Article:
JTA and Helen Chernikoff contributed to this report.

adam@jewishweek.org

Last Update:

05/12/2014 - 13:59

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Though it ought not to have been required Rabbi Buchdahl "converted" from, as far as I can tell, Jew to Jew who even the Orthodox could accept (though, of course, they won't). The self-appointed who think they can establish the Law (they probably believe they delivered the tablets to Moses),are entitled to their views, of course, but the rest of us should not have to listen to them, much less accept their bleatings as The Word. As Rabbi Jacobs said in San Diego in December "The time is long overdue for us to stop using Orthodox Jewish practice as the baseline against which we define our own Jewish practice. We can affirm the authenticity of other Jewish practices without conceding Jewish authenticity to them alone. Our Judaism is appealing to everyone, those from more traditional backgrounds, no Jewish backgrounds, Jews by religion, Jews by culture, and Jews by affinity. We will amply nourish all who are hungry for meaning...Our Judaism is for everyone. Our Judaism is inclusive, egalitarian, intellectually rigorous, joyful, passionate, spiritual, pluralistic, constantly evolving and relevant. Soul elevating spiritual practice, life-altering Torah study, courageous practice of tikkun olam, loving care for our community, especially the most vulnerable--that's what we are. Just look at this Biennial if you want to see Judaism that is all of the above and more. I believe with the very fiber of my being that young Jews are hungry, but not for a Judaism frozen in a distant time, no matter how loving and warm the purveyors - including Chabad, in particular - might be."

What can be said about a synagogue that appoints a Rabbi that is not even Jewish. The so called Rabbi is only considered Jewish by liberal US reform standards but in the rest of the jewish work is a gentile. Without even a formal reform conversion the Rabbi is not even able to identify as Jewish in Israel.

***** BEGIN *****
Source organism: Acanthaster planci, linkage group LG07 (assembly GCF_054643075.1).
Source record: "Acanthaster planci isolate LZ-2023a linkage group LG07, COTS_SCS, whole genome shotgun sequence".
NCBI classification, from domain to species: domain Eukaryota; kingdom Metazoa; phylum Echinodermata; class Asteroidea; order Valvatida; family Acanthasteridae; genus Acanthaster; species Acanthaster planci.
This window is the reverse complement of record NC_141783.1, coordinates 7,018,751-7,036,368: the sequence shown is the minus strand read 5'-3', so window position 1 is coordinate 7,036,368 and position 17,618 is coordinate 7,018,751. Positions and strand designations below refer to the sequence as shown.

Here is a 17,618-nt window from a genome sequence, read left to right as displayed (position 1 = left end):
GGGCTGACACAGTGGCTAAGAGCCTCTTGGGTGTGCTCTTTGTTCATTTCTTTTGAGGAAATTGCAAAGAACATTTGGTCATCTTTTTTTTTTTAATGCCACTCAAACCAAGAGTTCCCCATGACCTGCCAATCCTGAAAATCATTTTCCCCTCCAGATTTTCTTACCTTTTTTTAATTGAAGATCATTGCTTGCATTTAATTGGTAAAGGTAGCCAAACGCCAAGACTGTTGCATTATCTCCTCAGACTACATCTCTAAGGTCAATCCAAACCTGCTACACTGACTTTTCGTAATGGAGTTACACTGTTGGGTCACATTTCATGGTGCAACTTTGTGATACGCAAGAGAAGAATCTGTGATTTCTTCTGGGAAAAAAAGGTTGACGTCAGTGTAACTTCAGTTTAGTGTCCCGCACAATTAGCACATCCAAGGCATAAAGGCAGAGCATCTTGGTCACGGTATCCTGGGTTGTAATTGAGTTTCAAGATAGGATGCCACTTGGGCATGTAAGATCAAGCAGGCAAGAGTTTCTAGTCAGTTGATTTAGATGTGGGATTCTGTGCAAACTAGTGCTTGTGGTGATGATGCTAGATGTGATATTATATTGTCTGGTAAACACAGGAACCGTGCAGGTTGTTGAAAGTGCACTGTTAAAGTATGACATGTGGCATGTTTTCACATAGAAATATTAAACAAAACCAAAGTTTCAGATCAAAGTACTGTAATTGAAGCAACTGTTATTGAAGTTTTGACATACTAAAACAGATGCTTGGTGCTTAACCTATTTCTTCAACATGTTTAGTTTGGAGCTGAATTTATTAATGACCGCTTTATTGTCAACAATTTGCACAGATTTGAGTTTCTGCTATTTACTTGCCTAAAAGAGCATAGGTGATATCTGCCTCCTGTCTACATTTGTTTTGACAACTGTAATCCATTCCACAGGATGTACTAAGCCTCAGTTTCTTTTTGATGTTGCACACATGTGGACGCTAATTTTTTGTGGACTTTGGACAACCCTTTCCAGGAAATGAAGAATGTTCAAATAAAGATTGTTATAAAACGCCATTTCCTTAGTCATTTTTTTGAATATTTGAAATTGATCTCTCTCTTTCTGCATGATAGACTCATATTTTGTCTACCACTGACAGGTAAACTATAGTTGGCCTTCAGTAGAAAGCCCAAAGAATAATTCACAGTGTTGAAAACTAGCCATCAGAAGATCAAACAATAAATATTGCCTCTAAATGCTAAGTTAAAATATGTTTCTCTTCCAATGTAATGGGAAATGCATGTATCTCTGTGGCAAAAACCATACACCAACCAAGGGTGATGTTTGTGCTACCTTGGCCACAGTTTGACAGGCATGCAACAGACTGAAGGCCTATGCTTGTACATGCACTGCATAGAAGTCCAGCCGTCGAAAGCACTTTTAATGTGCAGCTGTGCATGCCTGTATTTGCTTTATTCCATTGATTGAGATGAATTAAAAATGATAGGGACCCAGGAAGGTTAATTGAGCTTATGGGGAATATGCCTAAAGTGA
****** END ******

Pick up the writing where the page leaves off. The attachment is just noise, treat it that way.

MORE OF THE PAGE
The Central Synagogue could not have chosen a better representative for Rabbi. Anything goes with the reformers: women rabbis; atheist rabbis; gay rabbis; goy rabbis. But as a show of inclusiveness, the Rabbi Avi Weiss/Rabbi Asher Lopatin Yeshivat Chovevei Torah will also include these types with their oich mir a rabbis.

I don't care what ethnicity she is. She's not even Jewish according to Jewish law, so what does that say about the state of the Reform movement?

1. It is sad, yet revealing, that the reform movement has selected as its "Most Important Rabbi" an individual who is not even a halachic jew.

2. We know what the gemarra says about Cantors.

Rabbi Angela was my "personal angel" because thanks to her I started the process of conversion. I fearfully expressed my desire to her and her response was an immediate "Yes, you can convert." I eventually studied with one of her colleagues, Rabbi Mark Sameth, but Rabbi Angela was my first teacher and my guide. I have deep gratitude and admiration for her and wish her all the best in this new position.

This is the sort of thing the Maccabees fought and won against.
This includes all the other people in the groups she represents.
America the land of the "free".